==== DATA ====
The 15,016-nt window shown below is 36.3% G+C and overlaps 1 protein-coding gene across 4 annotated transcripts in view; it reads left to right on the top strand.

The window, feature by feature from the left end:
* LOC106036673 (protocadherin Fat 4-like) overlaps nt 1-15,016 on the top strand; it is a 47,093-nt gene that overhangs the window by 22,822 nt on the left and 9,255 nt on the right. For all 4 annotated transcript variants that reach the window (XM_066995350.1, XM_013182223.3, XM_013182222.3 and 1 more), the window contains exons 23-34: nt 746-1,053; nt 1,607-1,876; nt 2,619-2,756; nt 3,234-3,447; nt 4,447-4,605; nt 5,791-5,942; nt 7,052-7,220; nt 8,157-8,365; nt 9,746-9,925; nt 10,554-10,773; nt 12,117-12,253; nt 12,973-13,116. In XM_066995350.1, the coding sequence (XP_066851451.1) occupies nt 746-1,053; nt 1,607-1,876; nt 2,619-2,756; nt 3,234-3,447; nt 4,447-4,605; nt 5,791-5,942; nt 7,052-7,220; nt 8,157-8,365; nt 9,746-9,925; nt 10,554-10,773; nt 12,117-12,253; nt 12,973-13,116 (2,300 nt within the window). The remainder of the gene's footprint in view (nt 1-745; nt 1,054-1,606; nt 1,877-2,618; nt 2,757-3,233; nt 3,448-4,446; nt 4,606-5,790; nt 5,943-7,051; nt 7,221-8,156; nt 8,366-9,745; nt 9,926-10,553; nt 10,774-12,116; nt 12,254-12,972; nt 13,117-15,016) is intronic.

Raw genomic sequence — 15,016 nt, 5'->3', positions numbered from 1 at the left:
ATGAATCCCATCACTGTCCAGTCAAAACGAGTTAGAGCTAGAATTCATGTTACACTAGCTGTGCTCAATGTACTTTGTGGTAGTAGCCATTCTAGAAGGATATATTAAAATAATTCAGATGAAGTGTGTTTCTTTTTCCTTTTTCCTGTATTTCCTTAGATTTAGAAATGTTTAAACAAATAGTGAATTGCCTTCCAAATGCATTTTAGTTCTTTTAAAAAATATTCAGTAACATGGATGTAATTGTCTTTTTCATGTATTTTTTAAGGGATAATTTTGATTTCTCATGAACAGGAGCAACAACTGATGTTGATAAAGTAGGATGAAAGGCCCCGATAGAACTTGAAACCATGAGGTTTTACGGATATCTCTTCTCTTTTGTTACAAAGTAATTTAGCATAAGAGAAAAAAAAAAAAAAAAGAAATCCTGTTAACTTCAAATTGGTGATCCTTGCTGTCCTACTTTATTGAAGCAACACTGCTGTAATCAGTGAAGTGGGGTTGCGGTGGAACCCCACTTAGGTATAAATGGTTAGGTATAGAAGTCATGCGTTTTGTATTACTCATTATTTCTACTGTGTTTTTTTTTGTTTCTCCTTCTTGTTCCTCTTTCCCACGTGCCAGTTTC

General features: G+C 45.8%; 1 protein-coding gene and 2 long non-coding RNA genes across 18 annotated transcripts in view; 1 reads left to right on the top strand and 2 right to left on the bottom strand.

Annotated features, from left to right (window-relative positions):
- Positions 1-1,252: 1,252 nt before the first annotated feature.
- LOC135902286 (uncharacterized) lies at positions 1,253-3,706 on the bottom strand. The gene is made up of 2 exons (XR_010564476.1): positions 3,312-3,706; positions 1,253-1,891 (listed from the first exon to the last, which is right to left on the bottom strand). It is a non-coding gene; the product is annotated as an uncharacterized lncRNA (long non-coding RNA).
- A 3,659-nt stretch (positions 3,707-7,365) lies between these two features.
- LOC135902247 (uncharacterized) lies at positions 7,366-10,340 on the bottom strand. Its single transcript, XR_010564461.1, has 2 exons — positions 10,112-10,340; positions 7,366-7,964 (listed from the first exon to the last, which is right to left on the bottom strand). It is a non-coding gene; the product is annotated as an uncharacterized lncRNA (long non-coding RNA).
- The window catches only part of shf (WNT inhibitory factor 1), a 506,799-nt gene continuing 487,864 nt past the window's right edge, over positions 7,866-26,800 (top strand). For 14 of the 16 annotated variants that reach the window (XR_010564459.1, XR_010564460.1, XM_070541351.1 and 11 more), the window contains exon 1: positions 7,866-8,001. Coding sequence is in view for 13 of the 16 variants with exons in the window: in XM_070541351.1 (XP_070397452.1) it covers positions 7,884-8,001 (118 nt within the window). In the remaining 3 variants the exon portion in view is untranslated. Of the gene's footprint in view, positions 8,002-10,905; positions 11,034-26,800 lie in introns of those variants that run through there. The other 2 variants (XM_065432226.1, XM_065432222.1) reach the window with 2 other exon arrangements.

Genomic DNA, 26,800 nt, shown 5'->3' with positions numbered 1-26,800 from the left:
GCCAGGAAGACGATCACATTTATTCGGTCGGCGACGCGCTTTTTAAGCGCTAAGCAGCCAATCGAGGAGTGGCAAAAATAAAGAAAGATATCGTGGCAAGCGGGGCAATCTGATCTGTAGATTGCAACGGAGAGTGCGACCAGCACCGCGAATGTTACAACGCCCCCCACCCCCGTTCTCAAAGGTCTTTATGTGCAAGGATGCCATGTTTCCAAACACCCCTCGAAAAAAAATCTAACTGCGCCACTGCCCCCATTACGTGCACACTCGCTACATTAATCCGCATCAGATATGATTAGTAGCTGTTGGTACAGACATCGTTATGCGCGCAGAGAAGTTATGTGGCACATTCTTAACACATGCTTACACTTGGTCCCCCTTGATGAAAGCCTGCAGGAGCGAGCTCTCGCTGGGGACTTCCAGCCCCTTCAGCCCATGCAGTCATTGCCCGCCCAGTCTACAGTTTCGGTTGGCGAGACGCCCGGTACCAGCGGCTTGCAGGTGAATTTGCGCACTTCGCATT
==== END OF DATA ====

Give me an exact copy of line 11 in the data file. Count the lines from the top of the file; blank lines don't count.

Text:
- LOC135902247 (uncharacterized) lies at positions 7,366-10,340 on the bottom strand. Its single transcript, XR_010564461.1, has 2 exons — positions 10,112-10,340; positions 7,366-7,964 (listed from the first exon to the last, which is right to left on the bottom strand). It is a non-coding gene; the product is annotated as an uncharacterized lncRNA (long non-coding RNA).